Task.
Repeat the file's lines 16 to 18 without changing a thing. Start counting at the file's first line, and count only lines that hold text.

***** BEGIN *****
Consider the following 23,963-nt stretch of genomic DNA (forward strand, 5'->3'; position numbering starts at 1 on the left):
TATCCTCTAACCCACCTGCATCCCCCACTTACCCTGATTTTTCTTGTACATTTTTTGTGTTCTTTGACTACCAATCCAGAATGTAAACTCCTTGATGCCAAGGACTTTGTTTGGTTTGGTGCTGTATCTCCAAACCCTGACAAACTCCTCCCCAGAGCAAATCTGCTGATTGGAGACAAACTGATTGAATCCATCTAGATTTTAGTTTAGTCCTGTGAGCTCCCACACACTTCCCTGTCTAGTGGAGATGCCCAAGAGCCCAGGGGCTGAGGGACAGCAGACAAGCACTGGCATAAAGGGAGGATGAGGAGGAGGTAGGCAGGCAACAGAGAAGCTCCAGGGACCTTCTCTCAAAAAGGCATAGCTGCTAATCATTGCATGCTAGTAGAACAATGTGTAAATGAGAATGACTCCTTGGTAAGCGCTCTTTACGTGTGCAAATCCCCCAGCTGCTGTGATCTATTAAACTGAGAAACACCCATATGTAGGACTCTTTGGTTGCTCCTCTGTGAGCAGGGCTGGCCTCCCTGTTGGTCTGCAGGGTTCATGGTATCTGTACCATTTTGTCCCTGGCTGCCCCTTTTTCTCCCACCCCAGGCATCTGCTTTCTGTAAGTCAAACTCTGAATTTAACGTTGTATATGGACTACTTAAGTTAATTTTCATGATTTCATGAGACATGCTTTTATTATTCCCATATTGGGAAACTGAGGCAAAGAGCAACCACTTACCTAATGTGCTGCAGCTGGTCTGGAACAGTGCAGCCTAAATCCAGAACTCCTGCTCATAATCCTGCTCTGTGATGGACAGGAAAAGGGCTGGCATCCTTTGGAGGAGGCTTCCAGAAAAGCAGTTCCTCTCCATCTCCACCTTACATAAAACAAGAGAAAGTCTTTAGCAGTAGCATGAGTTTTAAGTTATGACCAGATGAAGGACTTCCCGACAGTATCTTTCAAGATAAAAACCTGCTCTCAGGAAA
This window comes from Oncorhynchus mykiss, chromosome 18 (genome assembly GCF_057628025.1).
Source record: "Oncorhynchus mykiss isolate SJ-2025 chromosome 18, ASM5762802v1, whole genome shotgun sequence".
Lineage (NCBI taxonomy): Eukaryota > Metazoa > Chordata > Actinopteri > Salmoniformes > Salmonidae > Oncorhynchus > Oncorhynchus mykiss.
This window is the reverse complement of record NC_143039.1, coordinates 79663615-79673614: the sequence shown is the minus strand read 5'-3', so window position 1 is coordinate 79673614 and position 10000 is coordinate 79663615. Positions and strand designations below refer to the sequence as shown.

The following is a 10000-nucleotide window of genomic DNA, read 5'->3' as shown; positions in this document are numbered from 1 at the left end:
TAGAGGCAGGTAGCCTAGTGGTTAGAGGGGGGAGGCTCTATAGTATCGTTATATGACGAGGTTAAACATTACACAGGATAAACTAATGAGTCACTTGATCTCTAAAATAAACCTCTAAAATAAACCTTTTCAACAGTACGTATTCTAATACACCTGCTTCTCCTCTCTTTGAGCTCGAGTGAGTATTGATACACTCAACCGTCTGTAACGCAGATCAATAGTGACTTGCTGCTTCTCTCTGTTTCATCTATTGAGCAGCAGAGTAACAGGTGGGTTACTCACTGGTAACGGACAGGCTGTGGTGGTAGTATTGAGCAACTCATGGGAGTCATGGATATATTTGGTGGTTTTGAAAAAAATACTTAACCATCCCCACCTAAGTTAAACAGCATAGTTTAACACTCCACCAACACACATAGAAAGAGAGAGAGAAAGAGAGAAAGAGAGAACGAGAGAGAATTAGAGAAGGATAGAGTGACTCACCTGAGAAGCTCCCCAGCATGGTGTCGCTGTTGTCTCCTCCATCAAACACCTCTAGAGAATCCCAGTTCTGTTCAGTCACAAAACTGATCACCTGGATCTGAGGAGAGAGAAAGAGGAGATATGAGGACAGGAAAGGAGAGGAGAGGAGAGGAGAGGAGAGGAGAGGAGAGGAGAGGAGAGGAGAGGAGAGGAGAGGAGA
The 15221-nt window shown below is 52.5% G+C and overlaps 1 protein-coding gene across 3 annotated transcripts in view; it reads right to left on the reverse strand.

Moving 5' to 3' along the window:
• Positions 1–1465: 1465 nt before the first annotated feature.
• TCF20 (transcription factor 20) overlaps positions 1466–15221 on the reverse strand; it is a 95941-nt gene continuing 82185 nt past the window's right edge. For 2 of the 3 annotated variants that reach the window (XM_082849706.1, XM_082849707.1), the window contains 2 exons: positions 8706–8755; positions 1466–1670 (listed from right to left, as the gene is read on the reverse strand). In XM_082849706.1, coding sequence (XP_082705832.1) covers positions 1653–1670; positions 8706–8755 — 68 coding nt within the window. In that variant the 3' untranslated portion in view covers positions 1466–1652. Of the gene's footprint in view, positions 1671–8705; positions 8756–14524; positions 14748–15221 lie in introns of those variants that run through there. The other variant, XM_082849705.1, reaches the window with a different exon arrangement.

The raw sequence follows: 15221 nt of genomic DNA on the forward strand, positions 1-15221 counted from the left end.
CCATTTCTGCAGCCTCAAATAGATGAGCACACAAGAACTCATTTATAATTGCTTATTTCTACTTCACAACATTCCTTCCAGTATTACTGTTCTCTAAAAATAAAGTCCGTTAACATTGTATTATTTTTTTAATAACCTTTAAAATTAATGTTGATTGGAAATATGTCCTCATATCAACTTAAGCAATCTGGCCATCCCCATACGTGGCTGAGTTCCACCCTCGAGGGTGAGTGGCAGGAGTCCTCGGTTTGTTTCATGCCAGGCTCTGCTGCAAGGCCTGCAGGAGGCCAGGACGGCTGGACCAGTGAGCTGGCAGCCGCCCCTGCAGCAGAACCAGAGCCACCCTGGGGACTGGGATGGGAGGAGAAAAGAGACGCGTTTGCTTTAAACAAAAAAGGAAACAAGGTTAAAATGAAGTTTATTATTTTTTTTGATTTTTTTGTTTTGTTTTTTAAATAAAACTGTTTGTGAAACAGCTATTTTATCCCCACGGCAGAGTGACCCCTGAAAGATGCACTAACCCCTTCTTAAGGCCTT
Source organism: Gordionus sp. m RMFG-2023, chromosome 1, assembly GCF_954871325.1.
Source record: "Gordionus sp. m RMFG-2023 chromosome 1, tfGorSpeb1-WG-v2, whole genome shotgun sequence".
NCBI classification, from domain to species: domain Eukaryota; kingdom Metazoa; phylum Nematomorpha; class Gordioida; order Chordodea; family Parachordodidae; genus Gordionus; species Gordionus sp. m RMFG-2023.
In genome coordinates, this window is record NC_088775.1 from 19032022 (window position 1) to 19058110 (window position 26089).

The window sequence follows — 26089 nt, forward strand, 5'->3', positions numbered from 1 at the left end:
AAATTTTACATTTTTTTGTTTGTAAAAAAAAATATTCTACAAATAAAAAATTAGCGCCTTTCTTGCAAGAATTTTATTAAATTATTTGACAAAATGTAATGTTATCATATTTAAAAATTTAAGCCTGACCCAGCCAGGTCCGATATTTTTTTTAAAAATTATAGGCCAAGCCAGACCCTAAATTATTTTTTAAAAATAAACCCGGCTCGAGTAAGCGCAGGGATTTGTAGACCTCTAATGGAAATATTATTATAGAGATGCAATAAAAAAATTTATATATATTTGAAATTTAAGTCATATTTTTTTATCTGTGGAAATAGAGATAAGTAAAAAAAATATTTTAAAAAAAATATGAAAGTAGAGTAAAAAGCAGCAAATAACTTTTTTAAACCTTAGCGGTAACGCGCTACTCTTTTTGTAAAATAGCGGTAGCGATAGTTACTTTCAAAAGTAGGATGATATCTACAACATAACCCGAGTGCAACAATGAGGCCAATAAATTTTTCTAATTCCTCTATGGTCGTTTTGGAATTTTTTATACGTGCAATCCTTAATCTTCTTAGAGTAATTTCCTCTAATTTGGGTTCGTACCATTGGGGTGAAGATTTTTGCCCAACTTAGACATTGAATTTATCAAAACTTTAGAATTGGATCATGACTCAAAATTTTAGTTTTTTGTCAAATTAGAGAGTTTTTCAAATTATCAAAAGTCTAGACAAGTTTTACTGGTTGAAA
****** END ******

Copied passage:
Source record: "Gordionus sp. m RMFG-2023 chromosome 1, tfGorSpeb1-WG-v2, whole genome shotgun sequence".
NCBI classification, from domain to species: domain Eukaryota; kingdom Metazoa; phylum Nematomorpha; class Gordioida; order Chordodea; family Parachordodidae; genus Gordionus; species Gordionus sp. m RMFG-2023.
In genome coordinates, this window is record NC_088775.1 from 19032022 (window position 1) to 19058110 (window position 26089).